Most women who use oral hormonal contraceptives need pills that are effective, robust, and, besides, safe in situations of forgetfulness, and that value other benefits such as not affecting their libido and reducing premenstrual syndrome.
Around two million women use birth control pills in the country. However, 35% of unwanted pregnancies occur due to a lack of treatment adherence.
12% of women get pregnant despite using the contraceptive pill. Among the most common causes of these pregnancies are vomiting, forgetfulness, diarrhea, and drug interactions.
Experts consider a key factor in adopting pharmacological measures that minimize the impact of poor compliance.
Although all contraceptive methods are effective in preventing pregnancy, there are conditions, such as forgetfulness, that make the methods more or less effective.
Combination contraceptives with gestagens with a long half-life and therapeutic regimens with fewer days of rest are more effective and are less conditioned to possible forgetfulness.
Using a constant method of contraception is the best way to avoid unwanted pregnancy, but if you have already had unprotected sex, that is, without using any type of contraceptive method, or if a problem occurred with the method you used, there is a contraceptive method that you can take which is the emergency contraceptive pill, which is taken quickly would prevent an unwanted pregnancy.
Here we show you a lot of information about the emergency pills method, how to use it, its action, and its effectiveness.
What are emergency contraceptive pills (ETC)?
Emergency contraceptive pills are popularly called “the morning after pill,” although they should be better known as “as quickly as possible,” it is the only contraceptive method that all women can use after unprotected sex.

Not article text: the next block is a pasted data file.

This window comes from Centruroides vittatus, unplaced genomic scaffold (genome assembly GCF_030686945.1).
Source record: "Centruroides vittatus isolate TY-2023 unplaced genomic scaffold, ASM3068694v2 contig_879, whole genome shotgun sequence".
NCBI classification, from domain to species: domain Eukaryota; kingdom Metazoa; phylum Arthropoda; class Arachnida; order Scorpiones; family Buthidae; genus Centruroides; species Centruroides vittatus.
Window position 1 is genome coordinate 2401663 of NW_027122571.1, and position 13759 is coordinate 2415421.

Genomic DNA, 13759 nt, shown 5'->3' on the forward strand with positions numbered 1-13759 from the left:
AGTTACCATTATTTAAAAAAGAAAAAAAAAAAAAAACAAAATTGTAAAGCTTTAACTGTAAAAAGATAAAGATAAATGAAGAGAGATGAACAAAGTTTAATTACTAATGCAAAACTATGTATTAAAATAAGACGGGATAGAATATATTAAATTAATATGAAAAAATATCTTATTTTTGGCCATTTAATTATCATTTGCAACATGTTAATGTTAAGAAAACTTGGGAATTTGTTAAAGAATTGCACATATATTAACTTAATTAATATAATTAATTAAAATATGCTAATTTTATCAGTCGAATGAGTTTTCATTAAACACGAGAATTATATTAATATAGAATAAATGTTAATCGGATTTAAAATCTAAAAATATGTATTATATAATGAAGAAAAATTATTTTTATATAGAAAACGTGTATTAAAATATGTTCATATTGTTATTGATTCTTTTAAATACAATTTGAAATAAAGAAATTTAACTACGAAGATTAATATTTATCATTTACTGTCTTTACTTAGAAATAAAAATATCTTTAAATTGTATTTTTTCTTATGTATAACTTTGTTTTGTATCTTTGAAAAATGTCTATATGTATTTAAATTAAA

These emergency contraceptive pills are to be used only as a backup contraceptive and should not be used as a primary contraceptive method.
This means that this emergency pill is primarily an emergency method and not a standard method of contraception.
It cannot in any way replace the condom and other regular methods, but in the event of an accident with these methods, that is, the usual method fails, it is a good resource.
They are contraceptive pills that are taken in special doses within a period of no more than five days, being much more effective the sooner they are taken.
These emergency pills contain ulipristal acetate or levonorgestrel, a type of progestagen. Levonorgestrel is an over-the-counter type of medicine, but ulipristal acetate can only be sold with a prescription.
The effectiveness of these contraceptive pills will depend fundamentally on where the cycle of the person taking them is located and, especially if they take the pill in time to avoid ovulation.
Two types of emergency contraceptive pills (ETCs) are currently available in the United States.
Emergency contraceptive pills should not be confused with mifepristone, also known as RU-486 or the “abortion pill.” This is because the abortion pill has the function of interrupting a pregnancy after it has been implanted, one in which the fertilized egg has attached itself to the uterine wall and has begun to develop.
Whereas the morning-after contraceptive pills do not end or interrupt a pregnancy that has been implanted. Its main goal is to delay or prevent ovulation.
How effective are emergency contraceptive pills?
The effectiveness of emergency contraceptive pills is high, but it is necessary to know that it is not always effective.
It should be taken into account that emergency pills have the objective of delaying or preventing ovulation because when ovulation is prevented, the sperm cannot have contact with an egg, while an egg can only be fertilized by sperm Approximately 12 to 24 hours after ovulation, sperm can survive within the body for 5 to 7 days.